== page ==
CIFOR-ICRAF has teamed with two NGOs to conduct research-in-development of the natural rubber sector in the country.
The Center for International Forestry Research and World Agroforestry (CIFOR-ICRAF) signed a memorandum of understanding with the Institute of Rubber Research Nepal (IRRN) and WorldStar Rubber Farm Company Pvt Ltd on 23 August 2022.
IRRN and WorldStar are a non-governmental organization and private company, respectively, which support development of policies and programmes and implement activities related to rubber and rubber-based production and trade, natural resources management and environmental conservation in Nepal.
“The main aim of this cooperation is to produce scientific knowledge and appropriate technologies, expand activities related to rubber agroforestry and natural resources management, and transfer them for practical application to Government agencies, private companies, communities, practitioners, researchers and development partners,” said Javed Rizvi, director for Asia with CIFOR-ICRAF.
To achieve their objectives, the partners will collaborate on raising funds for research and development, particularly regarding sustainable management of rubber cultivation, establishment of a farm-forest “engagement landscape”, support for social and community forestry, exploration of the role of forested and production landscapes in climate-change mitigation and adaptation, examination and development of forestry and agroforestry value chains, training and capacity development and exploration of gender and youth issues related to farm-forest development.
“This is a very timely partnership,” said Keshab Adhikari, Nepal liaison scientist with CIFOR-ICRAF. “Available information indicates rubber production in Nepal is around 450 tonnes per year while annual consumption of rubber and rubber-related products is 12,000 tonnes. It has been estimated that by 2025 the demand for natural rubber is expected to exceed 20,000 tonnes annually, valued at USD 150 million. To meet this demand and address the environmental and social challenges faced by the country, we see that this partnership is an important step forward.”
Tilak B. Bhandari, executive director of IRRN, has devoted more than three decades to pioneering rubber production in Nepal.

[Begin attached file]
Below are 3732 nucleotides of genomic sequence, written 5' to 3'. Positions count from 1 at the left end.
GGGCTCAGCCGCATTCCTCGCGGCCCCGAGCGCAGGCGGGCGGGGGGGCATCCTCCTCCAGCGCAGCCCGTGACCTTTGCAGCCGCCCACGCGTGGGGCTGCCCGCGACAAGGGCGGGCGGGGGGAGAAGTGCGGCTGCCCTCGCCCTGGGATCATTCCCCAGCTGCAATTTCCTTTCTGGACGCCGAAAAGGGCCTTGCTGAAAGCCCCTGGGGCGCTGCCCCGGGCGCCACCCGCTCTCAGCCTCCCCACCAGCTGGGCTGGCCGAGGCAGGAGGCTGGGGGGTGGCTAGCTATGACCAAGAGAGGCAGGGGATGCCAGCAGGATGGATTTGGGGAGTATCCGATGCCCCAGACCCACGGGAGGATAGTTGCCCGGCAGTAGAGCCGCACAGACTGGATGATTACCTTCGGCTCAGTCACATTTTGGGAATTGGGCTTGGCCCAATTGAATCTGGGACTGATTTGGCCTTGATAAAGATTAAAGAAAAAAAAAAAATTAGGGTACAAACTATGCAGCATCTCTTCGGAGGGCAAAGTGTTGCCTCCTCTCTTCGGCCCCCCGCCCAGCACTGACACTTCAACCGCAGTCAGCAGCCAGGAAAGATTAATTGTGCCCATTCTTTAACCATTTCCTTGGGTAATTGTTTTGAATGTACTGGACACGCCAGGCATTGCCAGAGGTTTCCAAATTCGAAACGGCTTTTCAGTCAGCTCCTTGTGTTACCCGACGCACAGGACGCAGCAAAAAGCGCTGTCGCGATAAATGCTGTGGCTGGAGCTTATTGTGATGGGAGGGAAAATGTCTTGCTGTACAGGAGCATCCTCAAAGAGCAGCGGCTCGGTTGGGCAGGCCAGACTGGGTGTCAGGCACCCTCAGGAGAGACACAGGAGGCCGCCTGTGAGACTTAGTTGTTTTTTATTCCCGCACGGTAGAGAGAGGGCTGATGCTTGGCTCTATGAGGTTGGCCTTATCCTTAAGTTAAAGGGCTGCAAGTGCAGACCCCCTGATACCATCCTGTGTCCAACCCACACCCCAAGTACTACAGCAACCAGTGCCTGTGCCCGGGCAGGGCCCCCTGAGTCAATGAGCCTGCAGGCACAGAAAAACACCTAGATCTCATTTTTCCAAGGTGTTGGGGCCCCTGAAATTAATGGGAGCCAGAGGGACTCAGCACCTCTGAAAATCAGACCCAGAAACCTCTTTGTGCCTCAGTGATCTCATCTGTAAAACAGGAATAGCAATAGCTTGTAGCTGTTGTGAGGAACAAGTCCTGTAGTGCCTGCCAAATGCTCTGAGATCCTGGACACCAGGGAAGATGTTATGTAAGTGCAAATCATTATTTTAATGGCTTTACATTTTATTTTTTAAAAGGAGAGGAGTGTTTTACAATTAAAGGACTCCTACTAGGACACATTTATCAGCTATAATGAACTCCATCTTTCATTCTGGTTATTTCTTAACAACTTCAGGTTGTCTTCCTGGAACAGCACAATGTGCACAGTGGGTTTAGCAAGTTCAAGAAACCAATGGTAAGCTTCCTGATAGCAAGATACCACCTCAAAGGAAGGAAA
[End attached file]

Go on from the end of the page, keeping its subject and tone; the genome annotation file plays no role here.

“This MoU is a great and demand-based opportunity for cooperation and co-work,” he said. “Rubber commercialization has become one of Nepal’s top national agenda items for the public and Government, with Parliament prioritising debate so as to swiftly harness its various potentialities.”
Hevea brasiliensis, aka rubber, was first planted in Nepal in the 1970s but has expanded very little beyond its initial area. The total land under rubber cultivation is only about 555 hectares, with average annual production of 1.1 tonnes per hectare. Consequently, Nepal imports more than 98% of its natural rubber, mainly from India, China, Thailand and Malaysia.
However, Nepal’s eastern region is abundantly suited for growing natural rubber, which needs well distributed rainfall (2000–3000 mm) with relatively high humidity (80%) and temperatures ranging 20–35 0C, all of which are present in the region.
“Nepal’s east is a highly fortunate landscape for high-value, low-volume crops like dry rubber, which has not been fully utilized for its admired income at household and national levels,” said Navin Joshi, president of WorldStar Rubber, who has expertise in natural-rubber quality assurance, processing and marketing. “This understanding between specialty organizations is an opportunity to boost youth and women’s engagement through diverse socio-economic circles.”
The new partnership will exchange knowledge, carry out research and engage with Government, particularly, to support the re-establishment of a body mandated with development of the rubber sector. A focus of such a body would be facilitating a conducive policy environment and providing various support mechanisms.
General aims would include increasing the number of rubber farmers’ groups and individual farmers, training and capacity development, expansion of the rubber-cultivation area and demonstrating the economic advantages of integrating rubber with production of fruit, annual crops and biomaterial, that is, various forms of ‘rubber agroforestry’.
“Any such large-scale planting of trees as this partnership proposes should follow CIFOR-ICRAF’s maxim of identifying the ‘right trees in the right place for the right purpose while respecting local rights,” said Himlal Baral, senior forest and landscape restoration scientist with CIFOR-ICRAF. “Evidence shows that agroforestry systems that combine rubber, other tree species — including fruit, timber and non-timber production species — with other alley and intercrops for multiple benefits for livelihoods and the environment are the most effective and efficient.”
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